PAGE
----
Fact of the Week: French Firms Just Below the Threshold for a Higher Tax Burden Were 11 Percentage Points Less Likely to Innovate Than Their Bigger and Smaller Peers

Kevin Gawora March 1, 2021
March 1, 2021

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Source: Philippe Aghion, Antoin Bergeaud, and John Van Reenen, “The Impact of Regulation on Innovation,” December, 2019.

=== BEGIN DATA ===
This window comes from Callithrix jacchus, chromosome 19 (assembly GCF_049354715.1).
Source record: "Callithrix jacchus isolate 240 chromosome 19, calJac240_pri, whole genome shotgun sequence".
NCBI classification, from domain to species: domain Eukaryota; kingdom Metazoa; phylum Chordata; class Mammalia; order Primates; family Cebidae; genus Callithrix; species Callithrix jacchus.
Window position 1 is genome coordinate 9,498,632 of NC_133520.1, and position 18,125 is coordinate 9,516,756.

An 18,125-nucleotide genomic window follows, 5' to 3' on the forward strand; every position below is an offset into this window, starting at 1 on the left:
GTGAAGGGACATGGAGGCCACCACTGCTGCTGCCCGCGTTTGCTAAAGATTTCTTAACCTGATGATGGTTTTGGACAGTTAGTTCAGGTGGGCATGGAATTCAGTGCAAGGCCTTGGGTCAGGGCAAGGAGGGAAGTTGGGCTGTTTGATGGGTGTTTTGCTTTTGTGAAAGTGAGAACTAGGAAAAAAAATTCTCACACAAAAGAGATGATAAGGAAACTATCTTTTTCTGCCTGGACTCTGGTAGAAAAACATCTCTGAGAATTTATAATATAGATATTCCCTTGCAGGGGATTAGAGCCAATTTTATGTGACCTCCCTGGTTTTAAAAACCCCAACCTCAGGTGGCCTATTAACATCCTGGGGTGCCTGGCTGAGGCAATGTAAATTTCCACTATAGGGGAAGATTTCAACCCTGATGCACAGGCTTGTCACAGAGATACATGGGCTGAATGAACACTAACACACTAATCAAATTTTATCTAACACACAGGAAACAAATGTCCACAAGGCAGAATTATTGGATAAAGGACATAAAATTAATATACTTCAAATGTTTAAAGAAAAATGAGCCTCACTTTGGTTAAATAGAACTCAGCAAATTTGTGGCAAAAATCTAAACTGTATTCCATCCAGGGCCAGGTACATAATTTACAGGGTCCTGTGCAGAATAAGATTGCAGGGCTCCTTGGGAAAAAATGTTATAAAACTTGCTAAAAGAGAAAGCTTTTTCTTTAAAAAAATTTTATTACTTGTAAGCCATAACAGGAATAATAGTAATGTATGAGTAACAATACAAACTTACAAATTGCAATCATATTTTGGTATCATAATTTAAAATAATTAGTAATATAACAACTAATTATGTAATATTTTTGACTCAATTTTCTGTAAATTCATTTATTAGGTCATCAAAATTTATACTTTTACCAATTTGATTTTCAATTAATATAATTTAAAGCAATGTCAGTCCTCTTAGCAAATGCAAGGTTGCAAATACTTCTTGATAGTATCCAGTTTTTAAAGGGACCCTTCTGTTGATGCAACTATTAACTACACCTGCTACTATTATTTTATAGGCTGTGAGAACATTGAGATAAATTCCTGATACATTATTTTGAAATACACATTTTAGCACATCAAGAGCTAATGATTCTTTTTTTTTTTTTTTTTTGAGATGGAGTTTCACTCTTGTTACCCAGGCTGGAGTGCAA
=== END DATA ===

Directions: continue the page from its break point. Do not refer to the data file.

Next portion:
Commentary: Depending on which market sectors are impacted and how, government regulation has been credited with both spurring and detracting from innovation. Three economists underscored this when they examined how French labor market regulations—specifically, higher taxes on firms with more than 50 employees—affected firms’ willingness to innovate, as measured by their volume of patent applications. Looking at data from more than 150,000 firms from 1994 to 2007, the authors found that the tax stifled innovation for firms just below the 50-employee threshold. Specifically, given a 10 percent increase in market size—i.e., a shock that would typically spur an increase in patenting activity—firms with 45 to 49 employees were 11 percentage points less likely to innovate than firms with fewer than 45 employees, or firms with more than 50. This is because firms just under the regulatory threshold fear the “growth tax” that will be applied to them if they hire more employees, so they cut funding to innovation to avoid crossing the threshold. The “growth tax” seems to not significantly affect patenting in firms with more than 50 employees, since larger firms are more profitable and innovative due to economies of scale and have already priced the tax into their cost structures.